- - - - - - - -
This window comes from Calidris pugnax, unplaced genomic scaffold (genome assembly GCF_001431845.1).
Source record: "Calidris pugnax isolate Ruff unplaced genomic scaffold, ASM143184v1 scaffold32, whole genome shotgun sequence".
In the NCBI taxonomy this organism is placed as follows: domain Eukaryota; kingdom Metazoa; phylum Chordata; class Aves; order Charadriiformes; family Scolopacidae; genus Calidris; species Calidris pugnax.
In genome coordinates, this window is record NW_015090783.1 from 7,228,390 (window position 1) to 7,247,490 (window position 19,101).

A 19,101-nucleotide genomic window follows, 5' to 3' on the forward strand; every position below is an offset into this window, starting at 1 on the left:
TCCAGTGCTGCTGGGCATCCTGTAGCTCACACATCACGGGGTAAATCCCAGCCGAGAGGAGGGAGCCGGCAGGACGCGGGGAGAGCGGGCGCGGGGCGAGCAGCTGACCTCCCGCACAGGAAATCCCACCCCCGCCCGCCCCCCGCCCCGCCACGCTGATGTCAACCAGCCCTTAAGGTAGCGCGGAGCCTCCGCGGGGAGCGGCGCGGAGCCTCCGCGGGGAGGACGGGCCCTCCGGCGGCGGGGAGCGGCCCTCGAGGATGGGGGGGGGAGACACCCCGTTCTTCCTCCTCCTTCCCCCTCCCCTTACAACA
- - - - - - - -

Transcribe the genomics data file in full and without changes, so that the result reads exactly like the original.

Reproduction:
This window comes from Calidris pugnax, unplaced genomic scaffold (genome assembly GCF_001431845.1).
Source record: "Calidris pugnax isolate Ruff unplaced genomic scaffold, ASM143184v1 scaffold32, whole genome shotgun sequence".
In the NCBI taxonomy this organism is placed as follows: domain Eukaryota; kingdom Metazoa; phylum Chordata; class Aves; order Charadriiformes; family Scolopacidae; genus Calidris; species Calidris pugnax.
In genome coordinates, this window is record NW_015090783.1 from 7,228,390 (window position 1) to 7,247,490 (window position 19,101).

A 19,101-nucleotide genomic window follows, 5' to 3' on the forward strand; every position below is an offset into this window, starting at 1 on the left:
TCCAGTGCTGCTGGGCATCCTGTAGCTCACACATCACGGGGTAAATCCCAGCCGAGAGGAGGGAGCCGGCAGGACGCGGGGAGAGCGGGCGCGGGGCGAGCAGCTGACCTCCCGCACAGGAAATCCCACCCCCGCCCGCCCCCCGCCCCGCCACGCTGATGTCAACCAGCCCTTAAGGTAGCGCGGAGCCTCCGCGGGGAGCGGCGCGGAGCCTCCGCGGGGAGGACGGGCCCTCCGGCGGCGGGGAGCGGCCCTCGAGGATGGGGGGGGGAGACACCCCGTTCTTCCTCCTCCTTCCCCCTCCCCTTACAACA